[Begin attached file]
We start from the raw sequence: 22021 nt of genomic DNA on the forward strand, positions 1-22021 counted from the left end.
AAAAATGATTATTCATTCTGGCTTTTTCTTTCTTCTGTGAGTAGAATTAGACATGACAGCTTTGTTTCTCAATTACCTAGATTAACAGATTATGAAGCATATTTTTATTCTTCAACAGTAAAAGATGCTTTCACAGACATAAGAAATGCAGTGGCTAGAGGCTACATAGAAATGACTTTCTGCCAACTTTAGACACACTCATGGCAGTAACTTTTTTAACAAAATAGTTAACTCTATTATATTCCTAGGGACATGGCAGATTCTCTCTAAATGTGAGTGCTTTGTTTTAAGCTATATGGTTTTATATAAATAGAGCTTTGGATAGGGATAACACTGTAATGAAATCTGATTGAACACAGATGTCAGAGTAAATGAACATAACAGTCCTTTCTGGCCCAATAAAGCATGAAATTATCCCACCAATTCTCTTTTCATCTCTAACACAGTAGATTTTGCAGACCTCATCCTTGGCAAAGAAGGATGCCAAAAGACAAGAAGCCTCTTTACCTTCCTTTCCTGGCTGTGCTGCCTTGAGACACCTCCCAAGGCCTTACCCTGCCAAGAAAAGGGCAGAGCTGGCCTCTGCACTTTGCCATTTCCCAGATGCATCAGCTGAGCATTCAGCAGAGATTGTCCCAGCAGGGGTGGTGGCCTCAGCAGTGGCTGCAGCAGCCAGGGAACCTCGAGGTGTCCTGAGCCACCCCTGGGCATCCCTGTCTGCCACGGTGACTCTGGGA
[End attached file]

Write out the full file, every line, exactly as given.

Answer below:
We start from the raw sequence: 22021 nt of genomic DNA on the forward strand, positions 1-22021 counted from the left end.
AAAAATGATTATTCATTCTGGCTTTTTCTTTCTTCTGTGAGTAGAATTAGACATGACAGCTTTGTTTCTCAATTACCTAGATTAACAGATTATGAAGCATATTTTTATTCTTCAACAGTAAAAGATGCTTTCACAGACATAAGAAATGCAGTGGCTAGAGGCTACATAGAAATGACTTTCTGCCAACTTTAGACACACTCATGGCAGTAACTTTTTTAACAAAATAGTTAACTCTATTATATTCCTAGGGACATGGCAGATTCTCTCTAAATGTGAGTGCTTTGTTTTAAGCTATATGGTTTTATATAAATAGAGCTTTGGATAGGGATAACACTGTAATGAAATCTGATTGAACACAGATGTCAGAGTAAATGAACATAACAGTCCTTTCTGGCCCAATAAAGCATGAAATTATCCCACCAATTCTCTTTTCATCTCTAACACAGTAGATTTTGCAGACCTCATCCTTGGCAAAGAAGGATGCCAAAAGACAAGAAGCCTCTTTACCTTCCTTTCCTGGCTGTGCTGCCTTGAGACACCTCCCAAGGCCTTACCCTGCCAAGAAAAGGGCAGAGCTGGCCTCTGCACTTTGCCATTTCCCAGATGCATCAGCTGAGCATTCAGCAGAGATTGTCCCAGCAGGGGTGGTGGCCTCAGCAGTGGCTGCAGCAGCCAGGGAACCTCGAGGTGTCCTGAGCCACCCCTGGGCATCCCTGTCTGCCACGGTGACTCTGGGA